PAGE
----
2019 is the 50th anniversary of the Apollo 11 moon landing. It also marks another milestone: the 50th anniversary of the height of the Vietnam War and the popular movement that arose to confront it. By 1969, more than 14,500 young American soldiers had been killed and a half million had served in combat. Antiwar protest raged in the streets, on campuses and in capitols across the country. One of the unusual features of the Vietnam era was the emergence of citizen diplomacy — Americans who traveled to Vietnam and return to tell what they saw. In 2013, one group returned to Vietnam to participate in observances of the 40th anniversary of the signing of the Paris Peace Accords that ended the war. Out of that trip came a book, The People Make the Peace: Lessons From the Vietnam Antiwar Movement, edited by Karín Aguilar-San Juan and Frank Joyce. A number of the contributors recently returned from Vietnam where they launched a Vietnamese language edition of the book. Three of those contributors discuss their history with the Vietnam War, their trips to Vietnam during the war and lessons that the antiwar movement holds for today’s activists. Judy Gumbo is an original member of the Yippies who visited the former North Vietnam and helped organize a Women’s March on the Pentagon; she spent most of her professional career as a fundraiser for Planned Parenthood. Jay Craven is a Vermonter, award-winning producer, independent film writer/director, impresario, and community arts activist. He traveled to Vietnam in 1970 as part of a delegation of college newspaper editors and student body presidents and returned to help lead the 1971 May Day demonstrations in Washington that resulted in the largest mass arrest for non-violent civil disobedience in U.S. history. Frank Joyce has been in involved in many labor, antiracist, human rights and antiwar campaigns. He was a member of the UAW International Union staff for eighteen years. (July 17, 2019 broadcast)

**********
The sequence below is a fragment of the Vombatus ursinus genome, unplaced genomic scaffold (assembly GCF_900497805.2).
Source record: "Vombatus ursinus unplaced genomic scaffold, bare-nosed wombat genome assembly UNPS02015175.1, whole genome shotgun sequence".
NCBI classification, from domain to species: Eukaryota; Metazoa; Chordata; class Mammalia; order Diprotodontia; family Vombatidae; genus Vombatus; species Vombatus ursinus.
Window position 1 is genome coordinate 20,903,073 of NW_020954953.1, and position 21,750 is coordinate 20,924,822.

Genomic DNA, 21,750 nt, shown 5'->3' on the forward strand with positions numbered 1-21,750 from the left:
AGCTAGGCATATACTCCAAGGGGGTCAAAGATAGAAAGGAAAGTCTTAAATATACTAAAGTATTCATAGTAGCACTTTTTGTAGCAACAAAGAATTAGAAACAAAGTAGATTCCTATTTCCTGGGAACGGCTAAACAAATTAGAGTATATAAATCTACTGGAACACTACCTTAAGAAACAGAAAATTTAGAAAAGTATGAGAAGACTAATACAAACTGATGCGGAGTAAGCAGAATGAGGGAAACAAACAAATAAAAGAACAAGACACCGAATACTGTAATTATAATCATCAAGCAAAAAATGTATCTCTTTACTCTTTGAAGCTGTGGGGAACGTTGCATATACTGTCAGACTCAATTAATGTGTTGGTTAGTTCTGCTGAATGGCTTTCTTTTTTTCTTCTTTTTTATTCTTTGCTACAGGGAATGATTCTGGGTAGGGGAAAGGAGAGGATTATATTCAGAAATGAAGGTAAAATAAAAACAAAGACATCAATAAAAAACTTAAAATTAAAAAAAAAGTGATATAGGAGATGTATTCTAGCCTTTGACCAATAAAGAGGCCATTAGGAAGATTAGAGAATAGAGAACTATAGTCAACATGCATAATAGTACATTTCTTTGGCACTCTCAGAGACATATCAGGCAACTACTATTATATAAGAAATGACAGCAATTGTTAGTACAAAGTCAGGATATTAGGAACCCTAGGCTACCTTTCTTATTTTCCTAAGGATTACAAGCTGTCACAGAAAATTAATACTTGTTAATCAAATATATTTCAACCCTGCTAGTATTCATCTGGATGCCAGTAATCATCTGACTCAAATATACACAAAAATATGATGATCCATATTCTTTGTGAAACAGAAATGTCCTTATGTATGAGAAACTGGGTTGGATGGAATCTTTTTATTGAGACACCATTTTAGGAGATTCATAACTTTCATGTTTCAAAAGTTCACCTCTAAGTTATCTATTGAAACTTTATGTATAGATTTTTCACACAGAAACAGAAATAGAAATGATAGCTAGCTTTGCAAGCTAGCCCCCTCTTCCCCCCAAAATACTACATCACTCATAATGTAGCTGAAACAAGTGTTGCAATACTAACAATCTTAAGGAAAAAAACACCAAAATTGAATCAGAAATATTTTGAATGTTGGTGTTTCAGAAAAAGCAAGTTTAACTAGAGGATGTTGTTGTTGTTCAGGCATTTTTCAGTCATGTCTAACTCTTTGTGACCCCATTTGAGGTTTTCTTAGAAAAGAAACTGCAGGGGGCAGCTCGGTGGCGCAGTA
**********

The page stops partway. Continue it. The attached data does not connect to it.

As The US has been embroiled in numerous foreign wars in the last few decades, some of the most passionate activists for peace have been military veterans. Guys Like Me: Five Wars, Five Veterans for Peace(Rutgers University Press, 2018), by Michael Messner, tells the story of these veterans. We speak with these veterans about what transformed them into fighters for peace. (December 12, 2018 broadcast)
Daniel Craig, US Army, Gulf War
Jonathan Hutto, US Navy, Operation Iraqi Freedom
Ken Mayers, US Marines, Vietnam War
Michael Messner, professor of sociology and gender studies, University of Southern California, author, Guys Like Me
Fifty years ago, US soldiers entered the village of My Lai in Vietnam and massacred more than 100 villagers. A year later, a young freelance reporter named Seymour Hersh exposed the massacre in articles that ran in newspapers around the world. It was the beginning of a long and storied career of exposing official secrets as a reporter for the New York Times and The New Yorker. Hersh, who won the Pulitzer Prize for his My Lai reporting, is widely recognized as America’s leading investigative journalist. Among his other notable accomplishments are exposing the Abu Ghuraib prison abuse scandal in Iraq, US-backed assassinations around the world, many Watergate revelations, the CIA role in spying on antiwar protesters, and more. Hersh has just published a new memoir, Reporter. He discusses how he gets the stories, how the press is getting it wrong in their coverage of Pres. Trump, the future of journalism, and more. (July 25, 2018 broadcast)